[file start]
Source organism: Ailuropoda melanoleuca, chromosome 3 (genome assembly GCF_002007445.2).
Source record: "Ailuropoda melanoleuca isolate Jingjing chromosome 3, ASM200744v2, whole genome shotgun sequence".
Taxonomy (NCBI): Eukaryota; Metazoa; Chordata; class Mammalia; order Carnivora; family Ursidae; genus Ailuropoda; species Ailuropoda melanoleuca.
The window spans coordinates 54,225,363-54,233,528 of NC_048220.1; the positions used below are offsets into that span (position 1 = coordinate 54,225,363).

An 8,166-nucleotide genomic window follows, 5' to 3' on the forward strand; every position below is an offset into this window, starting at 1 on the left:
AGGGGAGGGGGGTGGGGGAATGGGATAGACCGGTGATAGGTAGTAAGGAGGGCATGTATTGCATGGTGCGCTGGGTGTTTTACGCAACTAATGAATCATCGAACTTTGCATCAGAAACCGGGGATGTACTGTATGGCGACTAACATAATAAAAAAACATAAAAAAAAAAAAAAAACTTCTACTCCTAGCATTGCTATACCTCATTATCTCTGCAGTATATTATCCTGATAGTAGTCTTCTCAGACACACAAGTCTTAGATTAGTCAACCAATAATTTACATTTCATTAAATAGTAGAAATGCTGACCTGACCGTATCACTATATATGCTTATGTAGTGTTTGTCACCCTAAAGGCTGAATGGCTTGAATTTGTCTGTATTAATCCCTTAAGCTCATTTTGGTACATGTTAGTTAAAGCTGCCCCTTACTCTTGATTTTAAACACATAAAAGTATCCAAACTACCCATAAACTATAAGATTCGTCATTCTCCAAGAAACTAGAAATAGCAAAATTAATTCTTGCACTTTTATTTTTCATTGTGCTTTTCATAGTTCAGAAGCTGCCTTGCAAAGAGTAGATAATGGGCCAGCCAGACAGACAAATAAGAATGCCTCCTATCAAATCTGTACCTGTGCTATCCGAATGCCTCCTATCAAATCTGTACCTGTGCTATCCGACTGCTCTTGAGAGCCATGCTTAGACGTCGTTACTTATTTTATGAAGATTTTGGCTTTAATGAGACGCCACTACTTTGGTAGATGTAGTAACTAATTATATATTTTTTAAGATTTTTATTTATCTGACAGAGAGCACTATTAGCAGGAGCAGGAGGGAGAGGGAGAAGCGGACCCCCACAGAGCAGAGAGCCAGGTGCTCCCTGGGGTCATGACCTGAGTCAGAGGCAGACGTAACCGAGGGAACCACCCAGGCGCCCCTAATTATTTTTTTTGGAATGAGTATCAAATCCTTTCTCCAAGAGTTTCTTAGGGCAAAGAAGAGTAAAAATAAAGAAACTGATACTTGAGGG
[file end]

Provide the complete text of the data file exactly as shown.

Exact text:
Source organism: Ailuropoda melanoleuca, chromosome 3 (genome assembly GCF_002007445.2).
Source record: "Ailuropoda melanoleuca isolate Jingjing chromosome 3, ASM200744v2, whole genome shotgun sequence".
Taxonomy (NCBI): Eukaryota; Metazoa; Chordata; class Mammalia; order Carnivora; family Ursidae; genus Ailuropoda; species Ailuropoda melanoleuca.
The window spans coordinates 54,225,363-54,233,528 of NC_048220.1; the positions used below are offsets into that span (position 1 = coordinate 54,225,363).

An 8,166-nucleotide genomic window follows, 5' to 3' on the forward strand; every position below is an offset into this window, starting at 1 on the left:
AGGGGAGGGGGGTGGGGGAATGGGATAGACCGGTGATAGGTAGTAAGGAGGGCATGTATTGCATGGTGCGCTGGGTGTTTTACGCAACTAATGAATCATCGAACTTTGCATCAGAAACCGGGGATGTACTGTATGGCGACTAACATAATAAAAAAACATAAAAAAAAAAAAAAAACTTCTACTCCTAGCATTGCTATACCTCATTATCTCTGCAGTATATTATCCTGATAGTAGTCTTCTCAGACACACAAGTCTTAGATTAGTCAACCAATAATTTACATTTCATTAAATAGTAGAAATGCTGACCTGACCGTATCACTATATATGCTTATGTAGTGTTTGTCACCCTAAAGGCTGAATGGCTTGAATTTGTCTGTATTAATCCCTTAAGCTCATTTTGGTACATGTTAGTTAAAGCTGCCCCTTACTCTTGATTTTAAACACATAAAAGTATCCAAACTACCCATAAACTATAAGATTCGTCATTCTCCAAGAAACTAGAAATAGCAAAATTAATTCTTGCACTTTTATTTTTCATTGTGCTTTTCATAGTTCAGAAGCTGCCTTGCAAAGAGTAGATAATGGGCCAGCCAGACAGACAAATAAGAATGCCTCCTATCAAATCTGTACCTGTGCTATCCGAATGCCTCCTATCAAATCTGTACCTGTGCTATCCGACTGCTCTTGAGAGCCATGCTTAGACGTCGTTACTTATTTTATGAAGATTTTGGCTTTAATGAGACGCCACTACTTTGGTAGATGTAGTAACTAATTATATATTTTTTAAGATTTTTATTTATCTGACAGAGAGCACTATTAGCAGGAGCAGGAGGGAGAGGGAGAAGCGGACCCCCACAGAGCAGAGAGCCAGGTGCTCCCTGGGGTCATGACCTGAGTCAGAGGCAGACGTAACCGAGGGAACCACCCAGGCGCCCCTAATTATTTTTTTTGGAATGAGTATCAAATCCTTTCTCCAAGAGTTTCTTAGGGCAAAGAAGAGTAAAAATAAAGAAACTGATACTTGAGGG